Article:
A recent Washington Post article quotes experts on the difference between our chronological age and our biological age – the measure of our physiological state; our actual wellbeing. Many things we attribute to age “are more related to activity or inactivity as opposed to age,” says Professor Todd Miller of George Washington University, an expert in exercise and nutrition sciences. Such age-related changes are inevitable but “can be mitigated by sleep, exercise, nutrition and stress reduction.” Eyleen O’Rourke, professor of biology and cell biology at the University of Virginia, agrees that lifestyle impacts aging. The ability of our cells to rejuvenate, to respond to damage, is what keeps us ‘young,’ she says. Good genes help, but good habits help more.
What is Healthy Aging? The World Health Organization, says it “is about creating the environments and opportunities that enable people to be and do what they value throughout their lives. Everybody can experience Healthy Aging. Being free of disease or infirmity is not a requirement for Healthy Aging as many older adults have one or more health conditions that, when well controlled, have little influence on their wellbeing.” The goal of healthy aging is to “develop and maintain the functional ability that enables wellbeing in older age.”
When is a good time to contemplate getting older? It’s today. Now. Your best bet to stay healthy, active and in control of your life in later years is to weave this goal of healthy aging into the fabric of your life now; integrate it into your daily routine.
Begin with this promise to yourself: I will try to do all that I must to maintain good physical health and a positive mental attitude. Then tell yourself: I need to do this in order to accomplish all these things that I value (your personal and specific list follows). Identify all the key factors that influence your health and wellbeing, list the actions needed to address them, develop a plan to incorporate these actions into pursuits that you enjoy and make them part of your daily, weekly and monthly routine. Start small. Once you’ve acquired a small habit, add another. Build on your successes. If you enjoy something, you will do it. The Positive Psychology Program talks of Positive Aging, and refers to it as a way of living rather than a state of being.
It’s really quite simple. You won’t have the same physical capabilities at 50 that you had at 18, or the capabilities you had at 50 when you are 80. Our bodies and minds change as we age, and we have to adjust our lives to accommodate those changes, focusing on three areas: the body, the mind and the spirit. We all know – for the most part – what we need to do. There are innumerable articles, books, and self-help guides on this subject. All the good ones address one or more of the following themes: Eat a well-balanced, nutritious diet. Exercise and otherwise stay physically active. Get regular health checkups. Don’t forget those dental and vision checkups. Do not ignore any health-related warning signs. Secure your financial future. Practice stress-relief and mindfulness techniques. Keep your mind active as well. Stay socially connected with family and friends. Give back to your community. Make a habit of life-long learning.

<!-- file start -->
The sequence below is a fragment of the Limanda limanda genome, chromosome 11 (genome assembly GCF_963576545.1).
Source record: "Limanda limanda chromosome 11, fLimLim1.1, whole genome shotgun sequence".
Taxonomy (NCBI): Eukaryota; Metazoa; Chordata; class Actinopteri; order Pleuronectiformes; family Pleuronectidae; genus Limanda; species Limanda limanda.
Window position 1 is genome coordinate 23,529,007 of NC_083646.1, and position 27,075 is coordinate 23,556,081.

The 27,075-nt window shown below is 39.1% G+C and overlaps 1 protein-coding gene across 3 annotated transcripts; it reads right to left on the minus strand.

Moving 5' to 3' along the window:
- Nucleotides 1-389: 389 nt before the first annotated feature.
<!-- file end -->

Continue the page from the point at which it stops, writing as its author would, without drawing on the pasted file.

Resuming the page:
The key to your success is to apply these guidelines to develop your own individual roadmap; then break that down further into a specific set of actions that you can incorporate into your daily lives. This list of actions should also meet three simple criteria: enjoy what you do, what you eat and drink, and whom you spend your time with.
You’re not just helping yourself in this process; there are other impacts. Dr. Laura Carstensen, psychologist and Founding Director of the Stanford Center on Longevity provides a fascinating perspective on how the pursuit of healthy aging – people embracing the developmental trends that improve with age – benefit not just themselves but also society overall. She discussed her views in a recent interview with AARP’s Doug Shadel. Older people are happier and the last third of their lives can be the best years for themselves and for their contributions to society. “To the extent that the majority of people arrive at old age mentally sharp, physically fit and financially secure, the problems of individual and societal aging fade away, and we can shift to conversations about long life,” she says. We can have a whole different aging society – “one that will ultimately be engaged and contribute to families, communities and workplaces in ways that we never imagined.”
Healthy Aging is not an end goal but a life-long journey. There are abundant resources to help you get started. You will find some of these at Sukham. Join this journey today!
Mukund Acharya is a co-founder of Sukham, an all-volunteer non-profit organization in the Bay Area
established to advocate for healthy aging within the South Asian community. Sukham provides
information, and access to resources on matters related to health and well-being, aging, life’s transitions including serious illness, palliative and hospice care, death in the family and bereavement. If you feel overcome by a crisis and are overwhelmed by Google searches, Sukham can provide curated resource help. To find out more, visit https://sukham.org, or contact the author at firstname.lastname@example.org.